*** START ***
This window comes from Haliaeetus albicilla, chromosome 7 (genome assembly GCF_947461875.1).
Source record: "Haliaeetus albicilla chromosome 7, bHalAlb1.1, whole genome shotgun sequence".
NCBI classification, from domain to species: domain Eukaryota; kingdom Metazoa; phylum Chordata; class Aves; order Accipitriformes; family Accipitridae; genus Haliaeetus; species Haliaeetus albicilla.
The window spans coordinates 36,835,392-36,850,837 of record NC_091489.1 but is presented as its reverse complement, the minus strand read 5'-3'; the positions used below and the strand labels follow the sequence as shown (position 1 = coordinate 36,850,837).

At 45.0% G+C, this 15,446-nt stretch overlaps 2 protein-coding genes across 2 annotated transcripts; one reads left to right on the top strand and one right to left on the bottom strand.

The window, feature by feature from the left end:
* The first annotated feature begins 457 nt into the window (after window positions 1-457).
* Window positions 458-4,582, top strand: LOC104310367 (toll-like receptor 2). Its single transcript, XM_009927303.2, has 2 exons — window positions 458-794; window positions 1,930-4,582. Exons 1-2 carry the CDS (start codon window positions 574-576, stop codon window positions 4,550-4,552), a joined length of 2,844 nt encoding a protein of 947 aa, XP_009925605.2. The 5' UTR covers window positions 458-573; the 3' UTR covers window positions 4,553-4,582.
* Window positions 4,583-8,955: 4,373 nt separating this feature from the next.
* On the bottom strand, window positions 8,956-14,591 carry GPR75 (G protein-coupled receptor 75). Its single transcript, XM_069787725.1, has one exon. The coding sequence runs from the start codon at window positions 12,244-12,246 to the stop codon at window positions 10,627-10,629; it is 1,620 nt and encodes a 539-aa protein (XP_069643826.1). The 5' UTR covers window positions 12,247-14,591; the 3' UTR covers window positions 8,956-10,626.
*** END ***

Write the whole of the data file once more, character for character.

This window comes from Haliaeetus albicilla, chromosome 7 (genome assembly GCF_947461875.1).
Source record: "Haliaeetus albicilla chromosome 7, bHalAlb1.1, whole genome shotgun sequence".
NCBI classification, from domain to species: domain Eukaryota; kingdom Metazoa; phylum Chordata; class Aves; order Accipitriformes; family Accipitridae; genus Haliaeetus; species Haliaeetus albicilla.
The window spans coordinates 36,835,392-36,850,837 of record NC_091489.1 but is presented as its reverse complement, the minus strand read 5'-3'; the positions used below and the strand labels follow the sequence as shown (position 1 = coordinate 36,850,837).

At 45.0% G+C, this 15,446-nt stretch overlaps 2 protein-coding genes across 2 annotated transcripts; one reads left to right on the top strand and one right to left on the bottom strand.

The window, feature by feature from the left end:
* The first annotated feature begins 457 nt into the window (after window positions 1-457).
* Window positions 458-4,582, top strand: LOC104310367 (toll-like receptor 2). Its single transcript, XM_009927303.2, has 2 exons — window positions 458-794; window positions 1,930-4,582. Exons 1-2 carry the CDS (start codon window positions 574-576, stop codon window positions 4,550-4,552), a joined length of 2,844 nt encoding a protein of 947 aa, XP_009925605.2. The 5' UTR covers window positions 458-573; the 3' UTR covers window positions 4,553-4,582.
* Window positions 4,583-8,955: 4,373 nt separating this feature from the next.
* On the bottom strand, window positions 8,956-14,591 carry GPR75 (G protein-coupled receptor 75). Its single transcript, XM_069787725.1, has one exon. The coding sequence runs from the start codon at window positions 12,244-12,246 to the stop codon at window positions 10,627-10,629; it is 1,620 nt and encodes a 539-aa protein (XP_069643826.1). The 5' UTR covers window positions 12,247-14,591; the 3' UTR covers window positions 8,956-10,626.